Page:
The All Party Parliamentary Group (APPG) on Heathrow and the Wider Economy has issued its third report, analysing the claimed benefits of Heathrow expansion.

The report asks:

1. Can the Commission please explain its recommendation for an additional runway, increasing capacity by up to 260,000 flights, when there is current spare capacity of over 3,000,000 flights across the UK?

2. Will the Commission be recommending any changes to the current Government subsidies to air travel, which create an unjustified cost to the taxpayer?

3. How will the Commission incorporate the significant bias of Heathrow towards leisure and transfer flights in its recommendation?

4. What view does the Commission have on the anti-competitive nature of expansion of Heathrow?

5. Does the Commission agree that expansion of Heathrow could create no additional airport capacity, operating within Carbon limits?

6. Can the Commission explain why it has put forward a proposal to expand Heathrow that requires Government Financing, contrary to current regulations?

 

All Party Parliamentary Group releases second report

The All Party Parliamentary Group (APPG) on Heathrow and the Wider Economy has issued its second report, covering the Impact of Heathrow Airport’s expansion on the number and distribution of UK passengers and destinations.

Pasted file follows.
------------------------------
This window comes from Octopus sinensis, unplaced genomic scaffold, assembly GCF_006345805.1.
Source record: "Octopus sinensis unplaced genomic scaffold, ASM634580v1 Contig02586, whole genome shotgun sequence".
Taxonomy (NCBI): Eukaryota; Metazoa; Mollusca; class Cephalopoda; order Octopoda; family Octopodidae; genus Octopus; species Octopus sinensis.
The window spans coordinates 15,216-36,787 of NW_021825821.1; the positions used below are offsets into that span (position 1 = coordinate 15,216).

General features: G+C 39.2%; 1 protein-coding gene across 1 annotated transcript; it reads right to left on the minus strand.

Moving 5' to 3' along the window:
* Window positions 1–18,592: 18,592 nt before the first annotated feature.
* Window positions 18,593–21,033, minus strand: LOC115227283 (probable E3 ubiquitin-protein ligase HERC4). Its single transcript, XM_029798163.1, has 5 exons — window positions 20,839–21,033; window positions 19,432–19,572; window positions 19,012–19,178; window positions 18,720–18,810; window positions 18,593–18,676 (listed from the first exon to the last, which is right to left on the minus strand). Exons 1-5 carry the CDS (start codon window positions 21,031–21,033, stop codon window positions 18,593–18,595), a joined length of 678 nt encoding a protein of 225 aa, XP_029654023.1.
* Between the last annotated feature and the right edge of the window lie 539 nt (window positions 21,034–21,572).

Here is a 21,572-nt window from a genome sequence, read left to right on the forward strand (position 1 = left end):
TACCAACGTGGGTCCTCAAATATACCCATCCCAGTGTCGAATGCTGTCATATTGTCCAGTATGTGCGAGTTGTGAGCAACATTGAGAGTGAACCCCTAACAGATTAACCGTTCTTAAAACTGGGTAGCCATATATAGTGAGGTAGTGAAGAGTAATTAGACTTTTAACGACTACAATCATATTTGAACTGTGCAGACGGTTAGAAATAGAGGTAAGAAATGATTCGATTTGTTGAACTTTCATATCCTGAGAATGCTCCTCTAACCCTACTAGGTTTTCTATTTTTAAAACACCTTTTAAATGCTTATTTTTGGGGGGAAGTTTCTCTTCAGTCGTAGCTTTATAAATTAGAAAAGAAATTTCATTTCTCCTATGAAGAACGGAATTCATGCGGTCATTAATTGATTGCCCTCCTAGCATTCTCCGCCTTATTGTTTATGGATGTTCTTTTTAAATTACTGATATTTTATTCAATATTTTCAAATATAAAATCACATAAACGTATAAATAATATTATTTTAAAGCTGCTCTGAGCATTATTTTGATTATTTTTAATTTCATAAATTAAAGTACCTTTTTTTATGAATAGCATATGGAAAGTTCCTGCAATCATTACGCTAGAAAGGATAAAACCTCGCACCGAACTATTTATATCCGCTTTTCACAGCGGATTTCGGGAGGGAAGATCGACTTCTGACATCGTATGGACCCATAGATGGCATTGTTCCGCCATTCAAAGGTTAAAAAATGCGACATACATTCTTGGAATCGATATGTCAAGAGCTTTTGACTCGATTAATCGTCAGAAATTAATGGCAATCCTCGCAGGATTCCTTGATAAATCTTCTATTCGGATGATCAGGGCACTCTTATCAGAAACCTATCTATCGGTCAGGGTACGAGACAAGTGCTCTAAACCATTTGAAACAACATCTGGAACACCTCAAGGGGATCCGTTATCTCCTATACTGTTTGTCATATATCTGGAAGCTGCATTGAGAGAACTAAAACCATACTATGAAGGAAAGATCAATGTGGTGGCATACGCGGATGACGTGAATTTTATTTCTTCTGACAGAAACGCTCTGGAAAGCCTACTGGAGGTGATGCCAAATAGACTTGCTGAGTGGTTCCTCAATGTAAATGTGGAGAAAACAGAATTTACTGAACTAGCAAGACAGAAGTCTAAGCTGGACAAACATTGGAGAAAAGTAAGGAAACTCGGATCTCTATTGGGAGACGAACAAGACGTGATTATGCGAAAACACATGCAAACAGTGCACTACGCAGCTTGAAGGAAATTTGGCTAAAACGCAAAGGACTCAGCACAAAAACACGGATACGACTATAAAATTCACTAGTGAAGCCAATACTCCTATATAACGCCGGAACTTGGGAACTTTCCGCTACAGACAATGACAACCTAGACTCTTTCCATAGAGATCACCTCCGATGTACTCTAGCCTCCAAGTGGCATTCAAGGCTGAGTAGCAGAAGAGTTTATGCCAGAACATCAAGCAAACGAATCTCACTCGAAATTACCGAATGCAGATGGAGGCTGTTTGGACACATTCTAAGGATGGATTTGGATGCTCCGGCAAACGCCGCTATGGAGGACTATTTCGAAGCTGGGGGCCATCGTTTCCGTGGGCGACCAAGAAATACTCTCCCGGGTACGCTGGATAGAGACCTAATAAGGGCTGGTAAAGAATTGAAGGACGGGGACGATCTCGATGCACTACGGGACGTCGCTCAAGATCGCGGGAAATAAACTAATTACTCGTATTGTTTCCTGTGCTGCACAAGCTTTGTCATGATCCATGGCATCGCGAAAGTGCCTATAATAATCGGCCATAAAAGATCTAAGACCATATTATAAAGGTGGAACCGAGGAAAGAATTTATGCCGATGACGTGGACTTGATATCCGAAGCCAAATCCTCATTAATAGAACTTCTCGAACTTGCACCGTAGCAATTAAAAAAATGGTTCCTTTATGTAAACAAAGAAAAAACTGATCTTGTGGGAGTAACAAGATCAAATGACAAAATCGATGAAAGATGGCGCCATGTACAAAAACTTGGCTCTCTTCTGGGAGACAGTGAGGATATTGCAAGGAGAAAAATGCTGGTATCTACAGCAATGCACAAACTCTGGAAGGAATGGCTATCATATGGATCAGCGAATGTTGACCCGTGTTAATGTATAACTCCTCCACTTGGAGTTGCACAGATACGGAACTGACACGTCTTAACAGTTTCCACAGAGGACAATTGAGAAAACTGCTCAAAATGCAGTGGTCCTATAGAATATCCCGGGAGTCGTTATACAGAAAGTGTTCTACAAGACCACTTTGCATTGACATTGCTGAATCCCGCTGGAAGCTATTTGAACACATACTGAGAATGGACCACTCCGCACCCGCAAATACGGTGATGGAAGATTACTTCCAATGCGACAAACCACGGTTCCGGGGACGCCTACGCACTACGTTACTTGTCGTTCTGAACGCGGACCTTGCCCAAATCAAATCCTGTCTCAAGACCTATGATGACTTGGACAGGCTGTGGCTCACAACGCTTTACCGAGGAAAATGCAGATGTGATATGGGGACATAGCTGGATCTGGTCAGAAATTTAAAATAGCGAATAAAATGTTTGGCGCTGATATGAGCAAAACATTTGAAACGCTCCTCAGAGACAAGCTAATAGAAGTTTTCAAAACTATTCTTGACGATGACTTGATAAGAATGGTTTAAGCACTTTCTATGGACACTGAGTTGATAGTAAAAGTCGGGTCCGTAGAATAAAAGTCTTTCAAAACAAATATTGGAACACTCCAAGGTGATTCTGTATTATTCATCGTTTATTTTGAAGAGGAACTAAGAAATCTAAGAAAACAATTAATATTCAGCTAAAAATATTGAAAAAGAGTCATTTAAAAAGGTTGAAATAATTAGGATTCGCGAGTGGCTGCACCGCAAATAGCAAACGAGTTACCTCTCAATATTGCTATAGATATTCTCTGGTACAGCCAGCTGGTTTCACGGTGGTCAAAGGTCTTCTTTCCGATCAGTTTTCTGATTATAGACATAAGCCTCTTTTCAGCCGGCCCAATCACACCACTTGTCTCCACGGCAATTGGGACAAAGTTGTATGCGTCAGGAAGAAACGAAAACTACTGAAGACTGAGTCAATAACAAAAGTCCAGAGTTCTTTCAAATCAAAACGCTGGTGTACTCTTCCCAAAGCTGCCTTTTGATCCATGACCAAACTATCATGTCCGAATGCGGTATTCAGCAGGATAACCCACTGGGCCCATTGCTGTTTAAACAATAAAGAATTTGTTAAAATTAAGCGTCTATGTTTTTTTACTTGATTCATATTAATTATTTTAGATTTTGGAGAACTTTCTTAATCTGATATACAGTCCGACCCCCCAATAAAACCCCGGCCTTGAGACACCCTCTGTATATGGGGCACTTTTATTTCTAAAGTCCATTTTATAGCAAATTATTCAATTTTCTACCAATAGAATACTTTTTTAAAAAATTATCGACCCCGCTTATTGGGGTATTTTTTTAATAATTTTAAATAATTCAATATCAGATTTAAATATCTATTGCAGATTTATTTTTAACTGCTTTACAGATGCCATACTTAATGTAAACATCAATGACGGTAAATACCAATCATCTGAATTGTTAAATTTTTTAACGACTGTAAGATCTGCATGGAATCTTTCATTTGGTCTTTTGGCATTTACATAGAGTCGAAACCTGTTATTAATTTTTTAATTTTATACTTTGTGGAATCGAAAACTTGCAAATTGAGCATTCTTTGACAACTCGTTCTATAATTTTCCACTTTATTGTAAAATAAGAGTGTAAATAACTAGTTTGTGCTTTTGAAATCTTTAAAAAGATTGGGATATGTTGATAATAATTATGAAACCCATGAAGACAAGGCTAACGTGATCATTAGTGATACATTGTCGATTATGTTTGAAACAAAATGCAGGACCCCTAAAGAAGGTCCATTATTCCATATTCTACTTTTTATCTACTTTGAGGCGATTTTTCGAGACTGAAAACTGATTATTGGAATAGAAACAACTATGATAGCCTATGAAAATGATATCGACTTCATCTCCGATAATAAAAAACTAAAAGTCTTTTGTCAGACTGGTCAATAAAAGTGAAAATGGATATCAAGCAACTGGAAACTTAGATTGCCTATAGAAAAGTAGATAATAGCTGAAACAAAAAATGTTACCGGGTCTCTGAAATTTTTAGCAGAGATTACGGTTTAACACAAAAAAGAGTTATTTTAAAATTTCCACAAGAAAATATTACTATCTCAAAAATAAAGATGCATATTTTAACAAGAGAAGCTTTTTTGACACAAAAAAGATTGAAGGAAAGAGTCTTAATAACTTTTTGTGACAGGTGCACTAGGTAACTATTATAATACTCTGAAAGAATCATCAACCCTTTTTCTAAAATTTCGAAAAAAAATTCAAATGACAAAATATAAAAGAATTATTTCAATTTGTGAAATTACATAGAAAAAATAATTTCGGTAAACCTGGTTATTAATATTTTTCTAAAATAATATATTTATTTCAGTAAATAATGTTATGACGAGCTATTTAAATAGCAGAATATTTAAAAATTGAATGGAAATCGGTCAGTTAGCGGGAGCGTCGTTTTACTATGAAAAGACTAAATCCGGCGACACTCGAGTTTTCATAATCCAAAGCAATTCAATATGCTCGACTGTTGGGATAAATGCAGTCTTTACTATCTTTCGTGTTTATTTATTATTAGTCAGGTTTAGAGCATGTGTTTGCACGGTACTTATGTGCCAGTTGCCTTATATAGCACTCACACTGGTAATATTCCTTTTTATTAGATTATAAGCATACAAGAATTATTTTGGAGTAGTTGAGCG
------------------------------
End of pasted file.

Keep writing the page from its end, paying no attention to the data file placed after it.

In summary, the APPG reported that:

1. Examination of the Airports Commission’s passenger forecasts suggests that on any reasonable assumption there would be no overall increase in the number of UK passengers, flights or destinations as a result of Heathrow’s expansion. Instead, the expansion would be fed almost entirely by re-distributing growth from other UK airports and in particular theregional airports.

2. This raises serious doubts about there being any net benefit to the wider UK economy brought about by Heathrow’s expansion - not only because of the lack of any incremental growth but quite possibly due to a significant negative impact on the regions and the overall efficiency of the UK economy.

3. Connectivity was examined in terms of the number of destinations and service frequency with special mention of international transfers. These represent a large incremental addition to Heathrow’s forecast passenger demand and this report raises doubts about their value to the UK economy.

 


Heathrow Expansion and the Airports Commission

In December 2013, the Airports Commission chaired by Sir Howard Davies released its interim report shortlisting the options that would be considered to meet future UK aviation needs. The three options were:

Heathrow Hub proposal for extending Heathrow's Northern Runway
A second Northern Runway
at Heathrow

  

Heathrow Airport's proposal for a new North-Western Runway
A new North-West Runway
at Heathrow

  

Heathrow Airport's proposal for a new North-Western Runway
A new Southern Runway
at Gatwick

In September 2014 the Airports Commission announced that the Inner Thames estuary airport proposal had not been shortlisted due to its very high financial and environmental costs.